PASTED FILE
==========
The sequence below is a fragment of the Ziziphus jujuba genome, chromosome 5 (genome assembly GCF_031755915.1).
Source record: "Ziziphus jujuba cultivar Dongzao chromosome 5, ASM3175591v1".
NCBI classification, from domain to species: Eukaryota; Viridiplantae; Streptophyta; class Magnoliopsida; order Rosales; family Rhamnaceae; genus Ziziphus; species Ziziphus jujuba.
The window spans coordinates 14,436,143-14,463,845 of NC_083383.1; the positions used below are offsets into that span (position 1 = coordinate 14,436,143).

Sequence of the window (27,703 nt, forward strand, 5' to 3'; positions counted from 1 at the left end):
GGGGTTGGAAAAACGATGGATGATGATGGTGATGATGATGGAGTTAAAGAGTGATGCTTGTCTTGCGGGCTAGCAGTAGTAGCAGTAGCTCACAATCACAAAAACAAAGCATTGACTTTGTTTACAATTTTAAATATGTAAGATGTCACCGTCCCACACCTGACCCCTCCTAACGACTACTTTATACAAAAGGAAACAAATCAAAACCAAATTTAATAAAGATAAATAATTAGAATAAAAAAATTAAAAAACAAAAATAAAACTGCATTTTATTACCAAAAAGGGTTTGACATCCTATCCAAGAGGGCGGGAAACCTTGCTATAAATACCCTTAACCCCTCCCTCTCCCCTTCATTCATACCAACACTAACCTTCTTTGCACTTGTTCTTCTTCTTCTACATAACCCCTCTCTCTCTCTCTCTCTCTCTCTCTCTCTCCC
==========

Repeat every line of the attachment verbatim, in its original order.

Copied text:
The sequence below is a fragment of the Ziziphus jujuba genome, chromosome 5 (genome assembly GCF_031755915.1).
Source record: "Ziziphus jujuba cultivar Dongzao chromosome 5, ASM3175591v1".
NCBI classification, from domain to species: Eukaryota; Viridiplantae; Streptophyta; class Magnoliopsida; order Rosales; family Rhamnaceae; genus Ziziphus; species Ziziphus jujuba.
The window spans coordinates 14,436,143-14,463,845 of NC_083383.1; the positions used below are offsets into that span (position 1 = coordinate 14,436,143).

Sequence of the window (27,703 nt, forward strand, 5' to 3'; positions counted from 1 at the left end):
GGGGTTGGAAAAACGATGGATGATGATGGTGATGATGATGGAGTTAAAGAGTGATGCTTGTCTTGCGGGCTAGCAGTAGTAGCAGTAGCTCACAATCACAAAAACAAAGCATTGACTTTGTTTACAATTTTAAATATGTAAGATGTCACCGTCCCACACCTGACCCCTCCTAACGACTACTTTATACAAAAGGAAACAAATCAAAACCAAATTTAATAAAGATAAATAATTAGAATAAAAAAATTAAAAAACAAAAATAAAACTGCATTTTATTACCAAAAAGGGTTTGACATCCTATCCAAGAGGGCGGGAAACCTTGCTATAAATACCCTTAACCCCTCCCTCTCCCCTTCATTCATACCAACACTAACCTTCTTTGCACTTGTTCTTCTTCTTCTACATAACCCCTCTCTCTCTCTCTCTCTCTCTCTCTCTCTCCC